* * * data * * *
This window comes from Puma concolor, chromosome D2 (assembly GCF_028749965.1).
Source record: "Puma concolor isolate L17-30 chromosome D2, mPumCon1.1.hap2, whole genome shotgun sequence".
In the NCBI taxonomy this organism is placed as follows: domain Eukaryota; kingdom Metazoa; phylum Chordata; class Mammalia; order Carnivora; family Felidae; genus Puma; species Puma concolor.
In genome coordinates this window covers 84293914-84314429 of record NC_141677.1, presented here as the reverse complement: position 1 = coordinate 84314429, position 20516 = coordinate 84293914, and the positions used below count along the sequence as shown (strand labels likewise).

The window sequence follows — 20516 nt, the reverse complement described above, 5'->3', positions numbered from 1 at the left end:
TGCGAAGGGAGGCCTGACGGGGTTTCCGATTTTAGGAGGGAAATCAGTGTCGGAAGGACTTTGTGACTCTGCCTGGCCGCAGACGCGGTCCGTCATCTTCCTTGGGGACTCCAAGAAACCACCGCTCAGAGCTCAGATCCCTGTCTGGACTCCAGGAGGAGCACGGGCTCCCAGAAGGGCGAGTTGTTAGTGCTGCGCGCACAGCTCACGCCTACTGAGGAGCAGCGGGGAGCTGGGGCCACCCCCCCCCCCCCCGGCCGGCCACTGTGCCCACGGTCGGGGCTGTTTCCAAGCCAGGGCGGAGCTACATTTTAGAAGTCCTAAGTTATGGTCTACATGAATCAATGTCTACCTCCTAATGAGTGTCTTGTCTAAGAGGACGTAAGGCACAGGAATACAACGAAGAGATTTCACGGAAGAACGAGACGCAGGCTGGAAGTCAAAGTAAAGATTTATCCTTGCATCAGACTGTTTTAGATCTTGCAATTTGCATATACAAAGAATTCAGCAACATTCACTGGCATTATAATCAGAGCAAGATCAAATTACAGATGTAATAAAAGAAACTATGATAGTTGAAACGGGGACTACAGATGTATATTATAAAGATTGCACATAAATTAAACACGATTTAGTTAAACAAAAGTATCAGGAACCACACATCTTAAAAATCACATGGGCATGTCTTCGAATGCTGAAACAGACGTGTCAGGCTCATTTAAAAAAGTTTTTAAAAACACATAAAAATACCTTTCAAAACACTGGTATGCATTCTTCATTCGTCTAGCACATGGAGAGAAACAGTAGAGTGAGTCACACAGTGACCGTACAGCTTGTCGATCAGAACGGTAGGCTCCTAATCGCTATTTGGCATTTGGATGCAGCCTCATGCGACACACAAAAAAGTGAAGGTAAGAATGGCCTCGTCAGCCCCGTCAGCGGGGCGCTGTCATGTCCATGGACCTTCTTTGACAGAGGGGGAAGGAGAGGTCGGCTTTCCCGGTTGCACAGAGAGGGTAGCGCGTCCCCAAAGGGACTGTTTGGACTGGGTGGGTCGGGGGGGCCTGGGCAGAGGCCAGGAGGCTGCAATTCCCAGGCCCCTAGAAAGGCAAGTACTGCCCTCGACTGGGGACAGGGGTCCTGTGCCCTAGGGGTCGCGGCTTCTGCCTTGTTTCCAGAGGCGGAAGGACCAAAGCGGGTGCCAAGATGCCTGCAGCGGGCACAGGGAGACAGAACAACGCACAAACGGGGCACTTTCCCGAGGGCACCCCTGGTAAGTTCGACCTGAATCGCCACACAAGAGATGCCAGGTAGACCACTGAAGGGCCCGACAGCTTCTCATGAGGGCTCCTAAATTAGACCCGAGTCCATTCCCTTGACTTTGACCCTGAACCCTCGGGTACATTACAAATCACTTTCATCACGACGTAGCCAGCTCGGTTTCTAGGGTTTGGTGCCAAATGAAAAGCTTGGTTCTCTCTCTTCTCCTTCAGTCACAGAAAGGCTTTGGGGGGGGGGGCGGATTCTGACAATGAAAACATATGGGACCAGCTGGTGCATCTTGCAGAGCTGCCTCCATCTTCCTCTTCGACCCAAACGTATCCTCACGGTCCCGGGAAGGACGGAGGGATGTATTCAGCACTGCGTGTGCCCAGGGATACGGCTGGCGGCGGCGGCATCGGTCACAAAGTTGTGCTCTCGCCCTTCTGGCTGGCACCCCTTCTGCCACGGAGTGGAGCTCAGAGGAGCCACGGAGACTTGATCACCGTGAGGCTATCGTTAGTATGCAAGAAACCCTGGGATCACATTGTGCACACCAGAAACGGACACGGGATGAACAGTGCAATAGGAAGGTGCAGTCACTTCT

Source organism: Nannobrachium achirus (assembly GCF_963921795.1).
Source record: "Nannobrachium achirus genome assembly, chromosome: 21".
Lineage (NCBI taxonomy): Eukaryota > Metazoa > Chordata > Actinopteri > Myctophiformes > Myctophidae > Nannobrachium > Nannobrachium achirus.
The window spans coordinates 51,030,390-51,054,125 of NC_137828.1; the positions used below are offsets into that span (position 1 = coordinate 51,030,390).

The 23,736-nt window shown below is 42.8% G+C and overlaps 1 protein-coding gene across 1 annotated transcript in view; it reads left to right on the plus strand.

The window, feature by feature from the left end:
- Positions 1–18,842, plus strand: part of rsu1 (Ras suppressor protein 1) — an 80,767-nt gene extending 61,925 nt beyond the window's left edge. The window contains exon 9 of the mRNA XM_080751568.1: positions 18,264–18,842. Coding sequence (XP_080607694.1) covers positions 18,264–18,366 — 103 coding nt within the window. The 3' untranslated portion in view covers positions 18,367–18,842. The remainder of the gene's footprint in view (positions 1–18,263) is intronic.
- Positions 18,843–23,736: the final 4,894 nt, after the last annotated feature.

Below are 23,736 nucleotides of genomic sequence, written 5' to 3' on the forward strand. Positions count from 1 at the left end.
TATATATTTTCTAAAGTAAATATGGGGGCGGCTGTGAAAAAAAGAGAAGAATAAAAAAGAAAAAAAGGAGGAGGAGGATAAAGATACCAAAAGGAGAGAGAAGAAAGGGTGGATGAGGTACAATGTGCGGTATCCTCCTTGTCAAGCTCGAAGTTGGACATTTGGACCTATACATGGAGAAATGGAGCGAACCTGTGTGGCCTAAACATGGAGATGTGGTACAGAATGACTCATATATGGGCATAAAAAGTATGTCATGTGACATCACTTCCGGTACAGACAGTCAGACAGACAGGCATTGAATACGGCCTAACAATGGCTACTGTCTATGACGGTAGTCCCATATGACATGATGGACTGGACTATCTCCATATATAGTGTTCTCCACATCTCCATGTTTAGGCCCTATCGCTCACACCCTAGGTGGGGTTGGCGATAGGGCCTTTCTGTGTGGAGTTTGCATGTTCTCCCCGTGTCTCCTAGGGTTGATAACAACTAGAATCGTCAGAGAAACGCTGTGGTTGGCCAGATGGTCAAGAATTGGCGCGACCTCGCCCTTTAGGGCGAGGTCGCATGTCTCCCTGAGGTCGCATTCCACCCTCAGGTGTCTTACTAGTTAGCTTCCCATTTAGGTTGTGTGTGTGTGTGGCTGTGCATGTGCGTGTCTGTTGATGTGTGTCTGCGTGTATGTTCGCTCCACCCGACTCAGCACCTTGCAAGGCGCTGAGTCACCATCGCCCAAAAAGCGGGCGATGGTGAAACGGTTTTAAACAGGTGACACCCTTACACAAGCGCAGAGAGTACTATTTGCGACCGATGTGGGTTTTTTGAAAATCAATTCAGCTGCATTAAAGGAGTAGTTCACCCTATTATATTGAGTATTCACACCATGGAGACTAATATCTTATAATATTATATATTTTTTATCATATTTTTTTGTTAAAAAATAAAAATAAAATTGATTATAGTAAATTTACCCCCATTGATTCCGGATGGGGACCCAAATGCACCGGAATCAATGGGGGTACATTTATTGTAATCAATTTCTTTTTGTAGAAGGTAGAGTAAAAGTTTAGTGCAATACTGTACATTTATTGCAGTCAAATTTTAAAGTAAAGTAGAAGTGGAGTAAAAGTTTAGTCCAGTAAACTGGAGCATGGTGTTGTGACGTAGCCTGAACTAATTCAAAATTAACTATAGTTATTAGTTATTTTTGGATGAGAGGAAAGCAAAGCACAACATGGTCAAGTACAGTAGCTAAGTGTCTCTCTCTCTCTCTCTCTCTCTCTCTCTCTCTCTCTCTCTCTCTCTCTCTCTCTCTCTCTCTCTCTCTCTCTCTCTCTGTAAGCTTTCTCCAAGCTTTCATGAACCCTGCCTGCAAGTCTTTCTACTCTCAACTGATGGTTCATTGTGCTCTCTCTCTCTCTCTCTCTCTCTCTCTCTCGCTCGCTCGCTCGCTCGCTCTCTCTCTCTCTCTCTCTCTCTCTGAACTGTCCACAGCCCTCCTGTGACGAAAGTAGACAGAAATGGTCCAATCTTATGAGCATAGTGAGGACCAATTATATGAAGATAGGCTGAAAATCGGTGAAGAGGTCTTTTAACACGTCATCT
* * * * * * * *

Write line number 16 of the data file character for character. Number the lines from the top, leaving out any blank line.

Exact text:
TATATATTTTCTAAAGTAAATATGGGGGCGGCTGTGAAAAAAAGAGAAGAATAAAAAAGAAAAAAAGGAGGAGGAGGATAAAGATACCAAAAGGAGAGAGAAGAAAGGGTGGATGAGGTACAATGTGCGGTATCCTCCTTGTCAAGCTCGAAGTTGGACATTTGGACCTATACATGGAGAAATGGAGCGAACCTGTGTGGCCTAAACATGGAGATGTGGTACAGAATGACTCATATATGGGCATAAAAAGTATGTCATGTGACATCACTTCCGGTACAGACAGTCAGACAGACAGGCATTGAATACGGCCTAACAATGGCTACTGTCTATGACGGTAGTCCCATATGACATGATGGACTGGACTATCTCCATATATAGTGTTCTCCACATCTCCATGTTTAGGCCCTATCGCTCACACCCTAGGTGGGGTTGGCGATAGGGCCTTTCTGTGTGGAGTTTGCATGTTCTCCCCGTGTCTCCTAGGGTTGATAACAACTAGAATCGTCAGAGAAACGCTGTGGTTGGCCAGATGGTCAAGAATTGGCGCGACCTCGCCCTTTAGGGCGAGGTCGCATGTCTCCCTGAGGTCGCATTCCACCCTCAGGTGTCTTACTAGTTAGCTTCCCATTTAGGTTGTGTGTGTGTGTGGCTGTGCATGTGCGTGTCTGTTGATGTGTGTCTGCGTGTATGTTCGCTCCACCCGACTCAGCACCTTGCAAGGCGCTGAGTCACCATCGCCCAAAAAGCGGGCGATGGTGAAACGGTTTTAAACAGGTGACACCCTTACACAAGCGCAGAGAGTACTATTTGCGACCGATGTGGGTTTTTTGAAAATCAATTCAGCTGCATTAAAGGAGTAGTTCACCCTATTATATTGAGTATTCACACCATGGAGACTAATATCTTATAATATTATATATTTTTTATCATATTTTTTTGTTAAAAAATAAAAATAAAATTGATTATAGTAAATTTACCCCCATTGATTCCGGATGGGGACCCAAATGCACCGGAATCAATGGGGGTACATTTATTGTAATCAATTTCTTTTTGTAGAAGGTAGAGTAAAAGTTTAGTGCAATACTGTACATTTATTGCAGTCAAATTTTAAAGTAAAGTAGAAGTGGAGTAAAAGTTTAGTCCAGTAAACTGGAGCATGGTGTTGTGACGTAGCCTGAACTAATTCAAAATTAACTATAGTTATTAGTTATTTTTGGATGAGAGGAAAGCAAAGCACAACATGGTCAAGTACAGTAGCTAAGTGTCTCTCTCTCTCTCTCTCTCTCTCTCTCTCTCTCTCTCTCTCTCTCTCTCTCTCTCTCTCTCTCTCTCTCTCTCTCTCTGTAAGCTTTCTCCAAGCTTTCATGAACCCTGCCTGCAAGTCTTTCTACTCTCAACTGATGGTTCATTGTGCTCTCTCTCTCTCTCTCTCTCTCTCTCTCTCGCTCGCTCGCTCGCTCGCTCTCTCTCTCTCTCTCTCTCTCTCTGAACTGTCCACAGCCCTCCTGTGACGAAAGTAGACAGAAATGGTCCAATCTTATGAGCATAGTGAGGACCAATTATATGAAGATAGGCTGAAAATCGGTGAAGAGGTCTTTTAACACGTCATCT